IN RE: P.L.

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Court of Appeal, Fourth District, Division 2, California.

IN RE: P.L., a Person Coming Under the Juvenile Court Law. San Bernardino County Department of Children's Services, Plaintiff and Respondent, v. Shirley M., Objector and Appellant.

No. E037988.

Decided: November 18, 2005

Michael D. Randall, under appointment by the Court of Appeal, for Objector and Appellant. James P. Morris, County Counsel, and Julie Koons Jarvi, Deputy County Counsel, for Plaintiff and Respondent. Sharon S. Rollo, under appointment by the Court of Appeal, Chatsworth, for Minor.

 OPINION

Shirley M. (hereafter appellant), formerly the foster mother of P.L. (hereafter the child), appeals from an order of the dependency court removing the child from her home and placing the child in a prospective adoptive home.   Finding that she is not aggrieved of the order, and therefore has no standing, we dismiss the appeal.

FACTS AND PROCEDURAL HISTORY

The child was born in October 2003.   Her mother tested positive for methamphetamine.   The child was not tested for drugs because the doctors were more interested in saving her life.   The child had seizures and asphyxia, and stayed in neonatal intensive care for three weeks.

Mother only visited the child sporadically and spent her time “running the streets and using drugs.”   Mother could not be found when the child was ready for discharge from the hospital.   The child was placed with appellant, who was a foster mother of four other children who were siblings ranging in ages three to 17.

On November 6, 2003, a petition was filed on behalf of the child alleging that she came within the provisions of Welfare and Institutions Code, sections (b) and (g).1

A jurisdiction hearing was held on April 20, 2004.   Mother was not present.   The court found the petition true and declared the child to be a dependent of the court.   Custody was removed from mother, and the child was placed “․ in the care, custody, [and] control of the director of [the Department of Children's Services (hereafter DCS) ].” The social worker was authorized to place the child in a concurrent planning home by informational packet.

On November 15, 2004, the court held a six-month review hearing.   The court terminated reunification services and set the case for a selection and implementation hearing. (§ 366.26.) It was recommended that the child be freed for adoption.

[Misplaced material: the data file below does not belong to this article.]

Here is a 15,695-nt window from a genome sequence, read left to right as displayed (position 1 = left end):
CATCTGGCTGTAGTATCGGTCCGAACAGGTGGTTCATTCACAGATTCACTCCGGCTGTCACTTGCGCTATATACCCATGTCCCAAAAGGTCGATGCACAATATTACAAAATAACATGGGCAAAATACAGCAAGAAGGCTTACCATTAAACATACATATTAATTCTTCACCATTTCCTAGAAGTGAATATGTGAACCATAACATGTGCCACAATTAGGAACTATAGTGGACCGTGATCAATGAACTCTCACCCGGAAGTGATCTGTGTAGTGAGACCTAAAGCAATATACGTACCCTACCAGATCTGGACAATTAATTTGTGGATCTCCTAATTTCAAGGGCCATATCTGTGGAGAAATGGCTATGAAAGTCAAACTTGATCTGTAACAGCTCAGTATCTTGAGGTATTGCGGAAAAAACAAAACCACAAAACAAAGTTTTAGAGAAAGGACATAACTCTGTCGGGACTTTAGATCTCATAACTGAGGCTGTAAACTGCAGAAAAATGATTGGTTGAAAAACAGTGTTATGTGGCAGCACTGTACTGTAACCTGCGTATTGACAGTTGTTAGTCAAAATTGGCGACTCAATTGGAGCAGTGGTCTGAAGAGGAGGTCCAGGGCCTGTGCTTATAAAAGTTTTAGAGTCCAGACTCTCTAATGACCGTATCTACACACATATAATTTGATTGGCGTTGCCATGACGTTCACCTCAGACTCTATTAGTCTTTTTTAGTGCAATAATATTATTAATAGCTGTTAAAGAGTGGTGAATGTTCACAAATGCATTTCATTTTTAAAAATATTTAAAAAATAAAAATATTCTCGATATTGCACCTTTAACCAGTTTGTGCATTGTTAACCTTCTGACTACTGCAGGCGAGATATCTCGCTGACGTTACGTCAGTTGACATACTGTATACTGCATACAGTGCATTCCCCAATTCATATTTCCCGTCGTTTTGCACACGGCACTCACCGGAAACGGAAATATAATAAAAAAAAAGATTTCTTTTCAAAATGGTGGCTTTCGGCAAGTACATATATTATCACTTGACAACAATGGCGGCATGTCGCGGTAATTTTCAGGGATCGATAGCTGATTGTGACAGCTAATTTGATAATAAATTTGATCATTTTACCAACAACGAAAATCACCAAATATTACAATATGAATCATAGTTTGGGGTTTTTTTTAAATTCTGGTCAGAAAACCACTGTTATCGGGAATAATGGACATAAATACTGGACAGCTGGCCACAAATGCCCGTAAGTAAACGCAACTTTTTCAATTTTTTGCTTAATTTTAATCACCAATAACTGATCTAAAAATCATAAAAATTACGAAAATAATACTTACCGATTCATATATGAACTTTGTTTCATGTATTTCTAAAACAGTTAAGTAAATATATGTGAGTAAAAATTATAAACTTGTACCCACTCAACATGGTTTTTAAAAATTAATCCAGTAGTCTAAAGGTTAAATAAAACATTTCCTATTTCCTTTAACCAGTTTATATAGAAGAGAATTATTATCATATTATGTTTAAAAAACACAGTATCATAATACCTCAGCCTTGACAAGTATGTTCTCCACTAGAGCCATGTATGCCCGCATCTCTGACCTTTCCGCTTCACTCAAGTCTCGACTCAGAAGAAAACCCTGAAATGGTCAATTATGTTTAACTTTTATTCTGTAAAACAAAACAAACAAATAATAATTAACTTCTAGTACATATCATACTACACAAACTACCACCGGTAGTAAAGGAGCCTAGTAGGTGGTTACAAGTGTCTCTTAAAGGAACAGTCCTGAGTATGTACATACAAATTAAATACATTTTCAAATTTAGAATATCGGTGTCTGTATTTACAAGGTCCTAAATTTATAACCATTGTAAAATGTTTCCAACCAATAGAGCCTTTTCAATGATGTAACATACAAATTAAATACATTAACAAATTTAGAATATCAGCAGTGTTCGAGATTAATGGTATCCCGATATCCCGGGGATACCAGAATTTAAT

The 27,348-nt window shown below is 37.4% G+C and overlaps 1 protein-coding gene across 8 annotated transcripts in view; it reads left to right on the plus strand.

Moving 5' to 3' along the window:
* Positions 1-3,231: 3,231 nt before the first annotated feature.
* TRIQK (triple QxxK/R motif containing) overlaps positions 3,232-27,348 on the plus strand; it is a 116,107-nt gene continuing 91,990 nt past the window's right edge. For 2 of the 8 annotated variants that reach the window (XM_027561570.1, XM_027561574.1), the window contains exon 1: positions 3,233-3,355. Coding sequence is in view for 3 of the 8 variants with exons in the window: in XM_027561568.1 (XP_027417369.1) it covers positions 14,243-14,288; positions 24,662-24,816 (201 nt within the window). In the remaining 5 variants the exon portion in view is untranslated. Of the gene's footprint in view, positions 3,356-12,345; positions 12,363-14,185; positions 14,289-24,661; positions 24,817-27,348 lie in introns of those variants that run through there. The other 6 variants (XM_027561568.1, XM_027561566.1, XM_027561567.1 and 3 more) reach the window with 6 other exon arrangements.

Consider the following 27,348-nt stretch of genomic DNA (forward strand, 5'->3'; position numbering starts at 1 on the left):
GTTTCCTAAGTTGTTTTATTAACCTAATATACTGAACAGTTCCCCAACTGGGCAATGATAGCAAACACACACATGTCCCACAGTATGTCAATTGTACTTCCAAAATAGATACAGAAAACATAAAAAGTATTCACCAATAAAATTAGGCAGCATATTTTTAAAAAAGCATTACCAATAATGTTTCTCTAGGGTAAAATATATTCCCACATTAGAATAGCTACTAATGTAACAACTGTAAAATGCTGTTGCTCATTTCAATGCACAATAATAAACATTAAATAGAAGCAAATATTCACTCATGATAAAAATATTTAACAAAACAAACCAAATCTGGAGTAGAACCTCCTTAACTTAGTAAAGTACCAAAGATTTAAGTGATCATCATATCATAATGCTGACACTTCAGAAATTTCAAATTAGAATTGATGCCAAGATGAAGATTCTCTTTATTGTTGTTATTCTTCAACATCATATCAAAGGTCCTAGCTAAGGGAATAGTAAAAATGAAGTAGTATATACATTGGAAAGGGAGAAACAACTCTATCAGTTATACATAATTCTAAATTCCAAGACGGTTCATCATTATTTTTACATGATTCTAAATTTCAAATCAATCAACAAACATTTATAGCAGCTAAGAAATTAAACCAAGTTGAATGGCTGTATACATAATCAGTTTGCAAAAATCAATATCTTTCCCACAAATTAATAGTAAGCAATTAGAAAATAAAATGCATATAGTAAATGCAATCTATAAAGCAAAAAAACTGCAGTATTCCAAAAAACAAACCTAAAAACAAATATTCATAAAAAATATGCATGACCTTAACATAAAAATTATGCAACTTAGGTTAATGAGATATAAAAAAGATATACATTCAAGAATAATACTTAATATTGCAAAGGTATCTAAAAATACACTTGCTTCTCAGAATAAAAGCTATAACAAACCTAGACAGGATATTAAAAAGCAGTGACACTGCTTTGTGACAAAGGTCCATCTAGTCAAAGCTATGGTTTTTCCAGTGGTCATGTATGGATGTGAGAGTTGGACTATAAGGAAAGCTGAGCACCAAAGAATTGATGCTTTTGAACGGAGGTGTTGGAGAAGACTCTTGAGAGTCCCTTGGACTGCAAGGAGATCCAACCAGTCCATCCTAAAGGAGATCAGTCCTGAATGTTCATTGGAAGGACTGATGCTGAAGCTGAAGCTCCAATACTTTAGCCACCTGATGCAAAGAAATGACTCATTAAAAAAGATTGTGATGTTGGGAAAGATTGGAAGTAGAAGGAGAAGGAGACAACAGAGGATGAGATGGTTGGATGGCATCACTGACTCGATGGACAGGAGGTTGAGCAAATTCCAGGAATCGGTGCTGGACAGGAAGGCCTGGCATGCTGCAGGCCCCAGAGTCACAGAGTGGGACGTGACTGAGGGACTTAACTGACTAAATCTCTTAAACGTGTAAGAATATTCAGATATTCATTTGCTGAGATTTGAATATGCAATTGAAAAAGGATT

DCS began the adoption assessment process for the child in anticipation of the selection and implementation hearing.   Appellant had expressed some interest in adopting the child so DCS conducted an interview with her.   Appellant expressed concern that her health might prevent her from being an  appropriate adoptive parent.   She was then 57 years old and recently had a hip replacement, causing her to walk with a cane.   She also had other health issues, such as asthma and arthritis.   She stated that it might be better if the child was placed with a young, healthy two-parent family.   DCS filed a report on February 5, 2005, stating appellant's views on adoption and stating that DCS was looking for another adoptive home for the child due to appellant's uncertainty about adopting.

A week after the first interview with appellant, DCS conducted another interview with appellant.   DCS indicated that it was willing to go forward with assessing appellant as an adoptive parent.   She stated that while she was bonded with the child, she had decided not to adopt the child because she felt “the child would do best in an adoptive two-parent home.”   Appellant was concerned about her health problems and stated that the child should be placed in another home.   She did state that she would like to continue to be in the child's life as a surrogate grandmother.

In January 2005, DCS began searching for adoptive parents that would allow contact between the child and appellant.   In February, a couple in their mid-to-late 20's was found.   They have a five-year-old son.   By March 2005, the process had been completed, and the couple was informed that they were eligible to adopt.

On March 10, 2005, DCS met with the appellant to discuss the couple that had been approved to adopt.   During that meeting appellant stated that she had changed her mind and now wished to adopt the child.   She was told that the couple lived close by and was open to continuing visits with the child and appellant.   Appellant stated that she feared, based on her prior experience with another foster child, that she might not be allowed sufficient contact.